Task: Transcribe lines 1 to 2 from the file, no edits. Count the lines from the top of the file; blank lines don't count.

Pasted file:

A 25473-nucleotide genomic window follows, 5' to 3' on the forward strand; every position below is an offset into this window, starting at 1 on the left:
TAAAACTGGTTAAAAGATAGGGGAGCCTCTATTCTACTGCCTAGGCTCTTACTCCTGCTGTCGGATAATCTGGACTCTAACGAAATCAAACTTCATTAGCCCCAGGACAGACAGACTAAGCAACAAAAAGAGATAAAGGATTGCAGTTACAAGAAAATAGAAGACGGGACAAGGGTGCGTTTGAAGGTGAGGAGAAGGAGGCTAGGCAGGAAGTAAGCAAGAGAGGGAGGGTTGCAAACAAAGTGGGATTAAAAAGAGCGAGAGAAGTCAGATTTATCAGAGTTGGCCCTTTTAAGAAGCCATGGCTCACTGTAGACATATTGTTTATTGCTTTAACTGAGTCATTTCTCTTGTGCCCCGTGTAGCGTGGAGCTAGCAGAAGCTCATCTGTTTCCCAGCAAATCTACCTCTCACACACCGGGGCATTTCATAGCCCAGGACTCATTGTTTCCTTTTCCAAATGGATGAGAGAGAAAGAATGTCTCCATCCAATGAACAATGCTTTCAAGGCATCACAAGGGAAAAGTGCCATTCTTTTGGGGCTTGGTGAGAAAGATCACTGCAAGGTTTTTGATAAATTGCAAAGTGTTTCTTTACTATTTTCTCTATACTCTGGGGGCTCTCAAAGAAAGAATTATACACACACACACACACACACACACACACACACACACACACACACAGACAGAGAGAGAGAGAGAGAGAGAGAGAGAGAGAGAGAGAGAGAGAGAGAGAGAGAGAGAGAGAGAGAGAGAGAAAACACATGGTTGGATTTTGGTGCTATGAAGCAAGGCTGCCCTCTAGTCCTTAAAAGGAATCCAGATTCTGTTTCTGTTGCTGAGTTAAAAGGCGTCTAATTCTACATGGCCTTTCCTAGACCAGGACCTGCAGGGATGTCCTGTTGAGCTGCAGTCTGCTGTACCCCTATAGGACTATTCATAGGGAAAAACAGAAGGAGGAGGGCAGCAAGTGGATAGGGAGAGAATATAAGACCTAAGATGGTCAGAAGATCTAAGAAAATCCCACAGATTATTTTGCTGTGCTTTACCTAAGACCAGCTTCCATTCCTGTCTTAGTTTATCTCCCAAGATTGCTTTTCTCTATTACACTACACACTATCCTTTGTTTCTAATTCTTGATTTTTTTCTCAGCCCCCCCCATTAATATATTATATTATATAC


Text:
A 25473-nucleotide genomic window follows, 5' to 3' on the forward strand; every position below is an offset into this window, starting at 1 on the left:
TAAAACTGGTTAAAAGATAGGGGAGCCTCTATTCTACTGCCTAGGCTCTTACTCCTGCTGTCGGATAATCTGGACTCTAACGAAATCAAACTTCATTAGCCCCAGGACAGACAGACTAAGCAACAAAAAGAGATAAAGGATTGCAGTTACAAGAAAATAGAAGACGGGACAAGGGTGCGTTTGAAGGTGAGGAGAAGGAGGCTAGGCAGGAAGTAAGCAAGAGAGGGAGGGTTGCAAACAAAGTGGGATTAAAAAGAGCGAGAGAAGTCAGATTTATCAGAGTTGGCCCTTTTAAGAAGCCATGGCTCACTGTAGACATATTGTTTATTGCTTTAACTGAGTCATTTCTCTTGTGCCCCGTGTAGCGTGGAGCTAGCAGAAGCTCATCTGTTTCCCAGCAAATCTACCTCTCACACACCGGGGCATTTCATAGCCCAGGACTCATTGTTTCCTTTTCCAAATGGATGAGAGAGAAAGAATGTCTCCATCCAATGAACAATGCTTTCAAGGCATCACAAGGGAAAAGTGCCATTCTTTTGGGGCTTGGTGAGAAAGATCACTGCAAGGTTTTTGATAAATTGCAAAGTGTTTCTTTACTATTTTCTCTATACTCTGGGGGCTCTCAAAGAAAGAATTATACACACACACACACACACACACACACACACACACACACACACACAGACAGAGAGAGAGAGAGAGAGAGAGAGAGAGAGAGAGAGAGAGAGAGAGAGAGAGAGAGAGAGAGAGAGAGAGAAAACACATGGTTGGATTTTGGTGCTATGAAGCAAGGCTGCCCTCTAGTCCTTAAAAGGAATCCAGATTCTGTTTCTGTTGCTGAGTTAAAAGGCGTCTAATTCTACATGGCCTTTCCTAGACCAGGACCTGCAGGGATGTCCTGTTGAGCTGCAGTCTGCTGTACCCCTATAGGACTATTCATAGGGAAAAACAGAAGGAGGAGGGCAGCAAGTGGATAGGGAGAGAATATAAGACCTAAGATGGTCAGAAGATCTAAGAAAATCCCACAGATTATTTTGCTGTGCTTTACCTAAGACCAGCTTCCATTCCTGTCTTAGTTTATCTCCCAAGATTGCTTTTCTCTATTACACTACACACTATCCTTTGTTTCTAATTCTTGATTTTTTTCTCAGCCCCCCCCATTAATATATTATATTATATAC